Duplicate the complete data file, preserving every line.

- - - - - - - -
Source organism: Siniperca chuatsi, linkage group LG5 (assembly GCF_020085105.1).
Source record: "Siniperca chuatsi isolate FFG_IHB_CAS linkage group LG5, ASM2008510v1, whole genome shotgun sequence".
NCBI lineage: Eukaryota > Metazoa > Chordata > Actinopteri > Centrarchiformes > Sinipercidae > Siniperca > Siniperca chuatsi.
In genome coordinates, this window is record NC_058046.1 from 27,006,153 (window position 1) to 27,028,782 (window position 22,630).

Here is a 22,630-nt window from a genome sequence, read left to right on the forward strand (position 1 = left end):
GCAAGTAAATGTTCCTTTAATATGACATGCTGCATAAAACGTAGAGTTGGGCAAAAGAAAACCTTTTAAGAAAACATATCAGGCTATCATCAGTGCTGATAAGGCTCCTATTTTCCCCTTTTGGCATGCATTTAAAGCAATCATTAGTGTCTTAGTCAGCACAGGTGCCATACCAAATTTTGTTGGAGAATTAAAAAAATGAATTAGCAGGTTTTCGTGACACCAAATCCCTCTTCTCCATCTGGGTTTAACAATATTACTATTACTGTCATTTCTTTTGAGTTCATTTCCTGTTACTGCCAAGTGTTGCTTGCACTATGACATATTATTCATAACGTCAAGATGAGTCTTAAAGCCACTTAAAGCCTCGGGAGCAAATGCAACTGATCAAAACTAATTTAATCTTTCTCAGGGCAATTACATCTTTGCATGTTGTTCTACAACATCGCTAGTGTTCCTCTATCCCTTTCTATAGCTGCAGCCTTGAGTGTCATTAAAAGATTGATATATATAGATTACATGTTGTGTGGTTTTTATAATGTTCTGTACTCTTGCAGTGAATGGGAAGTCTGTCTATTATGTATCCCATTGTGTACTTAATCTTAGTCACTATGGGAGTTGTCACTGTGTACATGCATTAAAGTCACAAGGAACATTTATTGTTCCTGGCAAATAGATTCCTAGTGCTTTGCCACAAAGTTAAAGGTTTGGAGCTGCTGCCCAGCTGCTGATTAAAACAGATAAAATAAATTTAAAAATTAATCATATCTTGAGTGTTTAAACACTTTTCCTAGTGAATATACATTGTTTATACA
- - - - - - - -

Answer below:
Source organism: Siniperca chuatsi, linkage group LG5 (assembly GCF_020085105.1).
Source record: "Siniperca chuatsi isolate FFG_IHB_CAS linkage group LG5, ASM2008510v1, whole genome shotgun sequence".
NCBI lineage: Eukaryota > Metazoa > Chordata > Actinopteri > Centrarchiformes > Sinipercidae > Siniperca > Siniperca chuatsi.
In genome coordinates, this window is record NC_058046.1 from 27,006,153 (window position 1) to 27,028,782 (window position 22,630).

Here is a 22,630-nt window from a genome sequence, read left to right on the forward strand (position 1 = left end):
GCAAGTAAATGTTCCTTTAATATGACATGCTGCATAAAACGTAGAGTTGGGCAAAAGAAAACCTTTTAAGAAAACATATCAGGCTATCATCAGTGCTGATAAGGCTCCTATTTTCCCCTTTTGGCATGCATTTAAAGCAATCATTAGTGTCTTAGTCAGCACAGGTGCCATACCAAATTTTGTTGGAGAATTAAAAAAATGAATTAGCAGGTTTTCGTGACACCAAATCCCTCTTCTCCATCTGGGTTTAACAATATTACTATTACTGTCATTTCTTTTGAGTTCATTTCCTGTTACTGCCAAGTGTTGCTTGCACTATGACATATTATTCATAACGTCAAGATGAGTCTTAAAGCCACTTAAAGCCTCGGGAGCAAATGCAACTGATCAAAACTAATTTAATCTTTCTCAGGGCAATTACATCTTTGCATGTTGTTCTACAACATCGCTAGTGTTCCTCTATCCCTTTCTATAGCTGCAGCCTTGAGTGTCATTAAAAGATTGATATATATAGATTACATGTTGTGTGGTTTTTATAATGTTCTGTACTCTTGCAGTGAATGGGAAGTCTGTCTATTATGTATCCCATTGTGTACTTAATCTTAGTCACTATGGGAGTTGTCACTGTGTACATGCATTAAAGTCACAAGGAACATTTATTGTTCCTGGCAAATAGATTCCTAGTGCTTTGCCACAAAGTTAAAGGTTTGGAGCTGCTGCCCAGCTGCTGATTAAAACAGATAAAATAAATTTAAAAATTAATCATATCTTGAGTGTTTAAACACTTTTCCTAGTGAATATACATTGTTTATACA